Let’s Survey like it’s 1999
What were you doing in 1999?
How many Tweets did you send each day? How many friends did you have on Facebook? What was your favorite app? How many selfies did you share?
The world has changed in incredible ways since 1999. If somebody from 1999 time-traveled to today she wouldn’t recognize the many ways we instantly communicate and give continuous feedback to others around the world. How we share and give advice instantly through texts and videos and messaging. We always know where we stand and whether our voice was heard and whether it made a difference. Our time-traveler would not recognize all the tools we use to provide feedback.
Except for one. The one that hasn’t changed since 1999: Our surveys.
If our 1999 visitor could still log into her old AOL account, no doubt she would soon find a survey in her inbox. And the text on that email would look exactly like it did in 1999: “...thank you for taking time to fill out the survey, please take 10 minutes to help us approve our products and services…”
The same instructions she saw in 1999.
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Perhaps when she clicked the link to see the survey form she’d pause to say, “Gee, now they have pretty surveys with a blue background. And look, the radio buttons are large and cartoonish now!”
But that would be it for the great advances in surveys since 1999. All the CONTENT would be the same, right?
- Questions about things can’t be changed anyway
- Questions that don’t include the choice she wanted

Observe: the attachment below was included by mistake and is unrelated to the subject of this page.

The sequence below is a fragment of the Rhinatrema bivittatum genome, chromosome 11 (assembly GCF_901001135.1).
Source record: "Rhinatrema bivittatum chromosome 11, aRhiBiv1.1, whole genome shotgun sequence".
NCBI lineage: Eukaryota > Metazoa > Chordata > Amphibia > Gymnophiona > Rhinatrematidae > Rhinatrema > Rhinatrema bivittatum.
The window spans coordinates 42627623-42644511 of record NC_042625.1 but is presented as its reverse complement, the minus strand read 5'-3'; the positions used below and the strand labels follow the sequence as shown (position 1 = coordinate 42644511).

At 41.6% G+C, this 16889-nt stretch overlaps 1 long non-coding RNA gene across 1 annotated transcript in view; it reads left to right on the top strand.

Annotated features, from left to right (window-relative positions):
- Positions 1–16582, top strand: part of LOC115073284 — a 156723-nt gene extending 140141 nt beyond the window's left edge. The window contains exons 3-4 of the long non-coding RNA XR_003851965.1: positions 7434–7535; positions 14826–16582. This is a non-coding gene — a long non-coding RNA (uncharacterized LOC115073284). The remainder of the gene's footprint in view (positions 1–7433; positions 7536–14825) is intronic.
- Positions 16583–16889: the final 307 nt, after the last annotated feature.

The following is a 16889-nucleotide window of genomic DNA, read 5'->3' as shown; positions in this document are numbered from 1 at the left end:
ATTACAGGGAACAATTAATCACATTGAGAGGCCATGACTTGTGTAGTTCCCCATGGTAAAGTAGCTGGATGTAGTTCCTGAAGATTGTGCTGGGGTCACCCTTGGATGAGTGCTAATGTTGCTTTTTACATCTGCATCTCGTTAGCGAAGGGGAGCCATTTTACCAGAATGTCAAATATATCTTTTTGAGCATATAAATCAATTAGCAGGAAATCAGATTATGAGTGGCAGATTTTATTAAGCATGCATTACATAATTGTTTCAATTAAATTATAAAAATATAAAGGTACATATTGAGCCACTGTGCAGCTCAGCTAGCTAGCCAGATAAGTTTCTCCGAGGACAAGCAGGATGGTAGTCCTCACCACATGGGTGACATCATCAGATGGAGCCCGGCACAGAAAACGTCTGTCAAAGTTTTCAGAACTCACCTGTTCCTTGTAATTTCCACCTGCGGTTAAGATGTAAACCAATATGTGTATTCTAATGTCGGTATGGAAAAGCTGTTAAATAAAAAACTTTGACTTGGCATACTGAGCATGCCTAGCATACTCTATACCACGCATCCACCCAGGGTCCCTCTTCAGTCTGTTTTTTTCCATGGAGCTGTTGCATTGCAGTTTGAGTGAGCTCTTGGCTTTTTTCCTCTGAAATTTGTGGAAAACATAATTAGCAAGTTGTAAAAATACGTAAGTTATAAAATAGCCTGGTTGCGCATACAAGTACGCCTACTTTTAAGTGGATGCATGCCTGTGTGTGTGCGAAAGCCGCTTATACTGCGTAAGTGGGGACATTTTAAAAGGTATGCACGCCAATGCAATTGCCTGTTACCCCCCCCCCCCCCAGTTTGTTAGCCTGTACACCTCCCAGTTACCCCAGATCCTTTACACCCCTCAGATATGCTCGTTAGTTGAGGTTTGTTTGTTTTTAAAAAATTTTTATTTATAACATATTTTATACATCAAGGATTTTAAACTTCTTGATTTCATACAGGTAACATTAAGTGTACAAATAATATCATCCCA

- Response scales that don’t match the question
- Multiple “next” buttons that annoy everyone
- Unfocused comment boxes yielding irrelevant unrepresentative answers
And the OUTCOME would be the same. When she submitted the survey the confirmation page would say exactly the same thing it said in 1999: “Your responses have been received“. And that’s it. No further communication. No indication of how her responses compared to others. No word about how her responses made a difference.
Are your surveys still living in 1999? Or are they consistent with the world in which we live in, asking bite-sized important questions in a conversational way, and “closing-the-loop” with those who took the time to fill it out, letting them know how their feedback was specifically used and how they compared to others? Maybe that’s why you have such low response rates.
I know you care about your customers, members, and clients. And you need to get inside their heads to learn what they need and want and expect so you can deliver and over deliver. But you sure aren’t going to do it using survey practices from 1999. Review your surveys and evaluation forms with this in mind.
Tune in to The 4 Minute Entrepreneur for practical advice you can quickly apply. Stay successful my friend. / Doc